Sunday, December 17, 2017
News Roundup

In turnaround, homicides plunge in D.C.

WASHINGTON — The crack epidemic that began in the 1980s ushered in a wave of bloodletting in the nation's capital and a death toll that ticked upward daily. But after approaching nearly 500 slayings a year in the early 1990s, the annual rate has gradually declined to the point that the city is now on the verge of a once-unthinkable milestone.

The number of 2012 killings in the District of Columbia stands at 78 and is on pace to finish lower than 100 for the first time since 1963, police records show.

"It strikes me probably daily as I ride around the city, or sometimes when I'm sitting at home at night and it's 10 o'clock and my phone's not ringing. Or I get up in the morning, and I go, 'Oh my gosh, I've slept five hours,' " said police Chief Cathy Lanier, who joined the department amid violent 1991 street riots.

The drop reflects a downward trend in violent crime nationwide and is in line with declining homicides in other big cities.

Though D.C. is hardly crime-free today — and crime in some categories is even up — the homicide decline is especially notable in a place where grisly acts of violence — sometimes not far from the Capitol — embodied the worst of the crack scourge.

The number of homicides in this city of about 600,000 residents averaged 457 between 1989 and 1993, a staggering rate.

Everyone agrees there's no single cause for the trend.

One overarching factor is the city's continued gentrification — the 2011 median household income of $63,124 was higher than in all but four states, census figures show. Whole city blocks have been refashioned, and drug dens have been razed.

Though the poverty rate has risen, the growing wealth has pushed impoverished communities farther away from the city center.

Comments
Lightning wins at Avalanche with four-goal second period

Lightning wins at Avalanche with four-goal second period

DENVER — The Lightning left for Las Vegas Saturday for the first of four nights in Sin City.But Tampa Bay’s first regret came before it boarded the charter flight; the Lighting lamented making Saturday’s 6-5 win over the Avalanche much more thrilling...
Updated: 8 hours ago

Bucs’ Gerald McCoy, Lavonte David out for Monday’s game vs. Falcons

TAMPA — As if containing All-Pro Julio Jones and the Falcons offense isn’t challenging enough, the Bucs will try to do so Monday night without perhaps their top defensive players, tackle Gerald McCoy and linebacker Lavonte David.On Saturday, Bucs coa...
Updated: 10 hours ago
Trump defends tax plan, proclaims economy set ‘to rock’

Trump defends tax plan, proclaims economy set ‘to rock’

WASHINGTON — Closing in on the first major legislative achievement of his term, President Donald Trump on Saturday defended the Republican tax cut as a good deal for the middle class while boldly suggesting it could lead to explosive economic growth....
Published: 12/16/17
Aquarium reopens to divers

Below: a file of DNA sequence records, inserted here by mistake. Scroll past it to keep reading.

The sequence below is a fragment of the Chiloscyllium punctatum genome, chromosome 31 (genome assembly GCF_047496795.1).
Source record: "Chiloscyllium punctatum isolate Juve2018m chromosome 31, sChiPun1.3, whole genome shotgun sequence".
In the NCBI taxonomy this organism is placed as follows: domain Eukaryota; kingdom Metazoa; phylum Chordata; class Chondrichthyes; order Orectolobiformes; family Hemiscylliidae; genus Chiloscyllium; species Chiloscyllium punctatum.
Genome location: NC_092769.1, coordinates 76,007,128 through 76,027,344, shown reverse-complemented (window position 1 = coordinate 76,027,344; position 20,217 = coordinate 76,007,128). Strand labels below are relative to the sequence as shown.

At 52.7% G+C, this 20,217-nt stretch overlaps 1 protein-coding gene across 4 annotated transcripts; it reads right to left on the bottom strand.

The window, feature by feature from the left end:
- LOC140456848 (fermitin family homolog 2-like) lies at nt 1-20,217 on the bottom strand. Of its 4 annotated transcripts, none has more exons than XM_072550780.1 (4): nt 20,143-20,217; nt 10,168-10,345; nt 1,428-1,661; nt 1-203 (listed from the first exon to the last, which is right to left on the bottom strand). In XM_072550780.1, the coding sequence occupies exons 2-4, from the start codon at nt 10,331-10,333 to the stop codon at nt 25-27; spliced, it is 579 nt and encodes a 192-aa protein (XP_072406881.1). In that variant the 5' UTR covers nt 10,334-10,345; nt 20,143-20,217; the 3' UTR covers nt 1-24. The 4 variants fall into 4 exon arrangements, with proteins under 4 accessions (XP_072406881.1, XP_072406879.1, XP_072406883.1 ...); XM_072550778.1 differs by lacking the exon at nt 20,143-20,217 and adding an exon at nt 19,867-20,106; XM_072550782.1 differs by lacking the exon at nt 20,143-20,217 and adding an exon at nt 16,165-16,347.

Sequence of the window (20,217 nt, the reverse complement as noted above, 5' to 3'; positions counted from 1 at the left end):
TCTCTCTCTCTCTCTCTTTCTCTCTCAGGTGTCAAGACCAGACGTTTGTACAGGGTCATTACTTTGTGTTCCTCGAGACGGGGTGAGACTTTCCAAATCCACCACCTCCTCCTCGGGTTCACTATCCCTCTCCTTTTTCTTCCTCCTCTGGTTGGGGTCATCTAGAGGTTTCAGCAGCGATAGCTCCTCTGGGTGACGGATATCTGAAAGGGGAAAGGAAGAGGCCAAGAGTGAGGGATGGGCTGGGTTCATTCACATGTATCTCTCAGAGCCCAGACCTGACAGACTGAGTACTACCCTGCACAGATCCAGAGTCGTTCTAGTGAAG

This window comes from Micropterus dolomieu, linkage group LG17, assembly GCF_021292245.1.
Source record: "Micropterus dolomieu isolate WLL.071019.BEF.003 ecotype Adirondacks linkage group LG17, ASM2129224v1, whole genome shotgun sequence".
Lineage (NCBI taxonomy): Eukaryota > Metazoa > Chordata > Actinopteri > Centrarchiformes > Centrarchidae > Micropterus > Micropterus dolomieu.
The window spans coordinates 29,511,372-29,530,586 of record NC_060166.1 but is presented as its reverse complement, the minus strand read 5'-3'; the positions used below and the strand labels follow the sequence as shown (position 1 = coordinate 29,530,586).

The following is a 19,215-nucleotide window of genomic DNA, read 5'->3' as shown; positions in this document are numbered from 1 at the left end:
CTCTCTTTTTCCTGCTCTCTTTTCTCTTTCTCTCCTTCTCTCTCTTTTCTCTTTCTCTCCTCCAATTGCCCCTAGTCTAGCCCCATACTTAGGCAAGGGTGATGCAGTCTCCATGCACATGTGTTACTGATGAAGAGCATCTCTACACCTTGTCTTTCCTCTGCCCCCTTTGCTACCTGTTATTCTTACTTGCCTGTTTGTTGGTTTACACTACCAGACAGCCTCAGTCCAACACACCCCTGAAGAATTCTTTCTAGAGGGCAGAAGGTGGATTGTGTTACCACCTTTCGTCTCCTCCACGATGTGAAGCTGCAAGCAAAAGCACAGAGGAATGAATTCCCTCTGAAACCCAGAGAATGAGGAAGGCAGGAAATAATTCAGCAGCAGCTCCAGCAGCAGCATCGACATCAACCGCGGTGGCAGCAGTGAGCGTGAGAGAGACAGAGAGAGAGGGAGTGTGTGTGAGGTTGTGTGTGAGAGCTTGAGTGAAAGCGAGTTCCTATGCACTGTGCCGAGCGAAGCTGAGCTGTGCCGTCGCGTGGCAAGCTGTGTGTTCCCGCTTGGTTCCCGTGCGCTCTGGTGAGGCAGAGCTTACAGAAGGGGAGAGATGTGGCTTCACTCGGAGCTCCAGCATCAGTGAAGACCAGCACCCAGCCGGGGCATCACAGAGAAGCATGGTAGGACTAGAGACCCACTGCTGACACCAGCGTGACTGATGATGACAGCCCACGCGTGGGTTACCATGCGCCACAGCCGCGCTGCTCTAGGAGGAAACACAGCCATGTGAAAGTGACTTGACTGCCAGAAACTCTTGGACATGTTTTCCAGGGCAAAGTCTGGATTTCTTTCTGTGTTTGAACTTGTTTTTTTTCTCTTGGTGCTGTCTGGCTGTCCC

Aquarium reopens to divers

Florida Keys News BureauVisitors to Florida Keys Aquarium Encounters dive with among indigenous Keys fish Friday in Marathon. The attraction reopened Friday after closing just before Hurricane Irma hit the Florida Keys on Sept. 10. Although tourism f...
Published: 12/16/17
Florida moves to control booming, invasive iguanas

Florida moves to control booming, invasive iguanas

MIAMI — With burrowing iguanas showing up in people’s toilets and damaging expensive sewer lines, Florida wildlife managers are stepping up efforts to control the state’s booming population of the wild, invasive reptiles. The Florida Fish and Wildlif...
Published: 12/16/17

Fan helps fund Miami Stadium’s historic marker

MIAMI — For thousands of kids who grew up in Miami, going to the old Miami Stadium in the Allapattah neighborhood was a part of coming of age. Opened on Aug. 31, 1949, with a game between the Miami Sun Sox and Havana Cubans, two Class B Florida Inter...
Published: 12/16/17
Florida man sues for $2.8 million fishing tournament prize money

Florida man sues for $2.8 million fishing tournament prize money

OCEAN CITY, Md. — Phil Heasley of Naples caught the fish of his life, but the $2.8 million in tournament prize money got away. Heasley reeled in a 6-foot white marlin last year off Maryland’s coast. But in a sign of how concerned some big money tour...
Published: 12/16/17
Romano: Some bullies survive beyond the schoolyard

Romano: Some bullies survive beyond the schoolyard

Sometime soon, members of the Florida House will be asked to consider a solution for bullying in public schools. It’s a dubious idea based on the premise that students should flee their tormenters, and use voucher funds to attend a private school of ...
Published: 12/16/17

Two die in head-on crash on Gunn Highway in Odessa

ODESSA — Hillsborough County deputies are investigating a head-on crash on Gunn Highway that killed two and sent a child to the hospital Saturday afternoon.About 12: 45 p.m., Terry Lee Bronschidle, 70, of Tampa was driving his Chevy Traverse south on...
Published: 12/16/17
Q&A with Syracuse coach Benoit Groulx about the Lightning’s next generation

Q&A with Syracuse coach Benoit Groulx about the Lightning’s next generation

DENVER — There might be one team in hockey hotter than the Lightning.It is Tampa Bay’s AHL affiliate, Syracuse.The Crunch has won 10 straight after Friday’s victory over Providence. Why is this important? While the AHL is a developmental league, the ...
Published: 12/16/17